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The Interoperable Europe Act needs a “Free Software first” approach

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The Interoperable Europe Act (IEA) aims to assist public administration to share, reuse and integrate information technology and data across borders. Clear rules with concrete activities and budget are missing. The role of civil society is overlooked, and there are not yet clear definitions of Free Software and Open Standards.

 EU is aiming to create a dedicated legal framework on interoperability that until now has been non-binding

With the IEA, the EU is aiming to create a dedicated legal framework on interoperability that until now has been non-binding. Interoperability is a core element of the ongoing digitalisation, also of public services. Hence, the interplay among public administration, the private sector, and civil society has to be acknowledged as a crucial component to leading Europe into an interoperable ecosystem.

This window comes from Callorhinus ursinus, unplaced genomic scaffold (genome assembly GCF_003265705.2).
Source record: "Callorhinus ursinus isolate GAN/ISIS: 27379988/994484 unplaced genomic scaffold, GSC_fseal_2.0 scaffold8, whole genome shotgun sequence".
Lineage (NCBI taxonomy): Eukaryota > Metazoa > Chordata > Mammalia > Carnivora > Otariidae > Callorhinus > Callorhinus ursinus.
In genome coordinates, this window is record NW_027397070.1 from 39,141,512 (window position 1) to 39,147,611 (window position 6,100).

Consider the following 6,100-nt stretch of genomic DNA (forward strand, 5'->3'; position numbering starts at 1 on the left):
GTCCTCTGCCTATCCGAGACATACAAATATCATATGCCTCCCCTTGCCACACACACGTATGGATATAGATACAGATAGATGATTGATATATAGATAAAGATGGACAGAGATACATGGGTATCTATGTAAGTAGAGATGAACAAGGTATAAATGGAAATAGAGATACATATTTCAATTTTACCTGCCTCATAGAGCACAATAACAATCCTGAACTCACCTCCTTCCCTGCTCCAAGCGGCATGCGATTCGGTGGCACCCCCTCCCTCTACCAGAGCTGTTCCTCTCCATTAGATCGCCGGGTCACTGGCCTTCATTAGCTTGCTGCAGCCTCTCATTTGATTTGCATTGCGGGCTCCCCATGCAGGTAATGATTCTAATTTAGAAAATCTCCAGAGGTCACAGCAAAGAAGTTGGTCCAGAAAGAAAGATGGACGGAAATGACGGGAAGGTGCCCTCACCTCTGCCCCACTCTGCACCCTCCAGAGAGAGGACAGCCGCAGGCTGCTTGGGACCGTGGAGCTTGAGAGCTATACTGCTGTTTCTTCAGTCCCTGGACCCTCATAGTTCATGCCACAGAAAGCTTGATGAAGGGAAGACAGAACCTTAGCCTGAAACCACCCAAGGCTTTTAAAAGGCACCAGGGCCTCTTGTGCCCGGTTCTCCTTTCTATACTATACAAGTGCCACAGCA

Although we welcome that the European Commission already acknowledges the importance of Free Software (also known as “Open Source”) and Open Standards for interoperability, they are not clearly defined. Moreover, the current text falls short of recognising the role of other stakeholders in the proposed governance approach, of civil society not only as a provider of expertise but also as a decision-making actor. Lastly, the text remains unclear with regard to concrete activities to promote interoperability and a dedicated budget for such activities.

Let’s make things clearer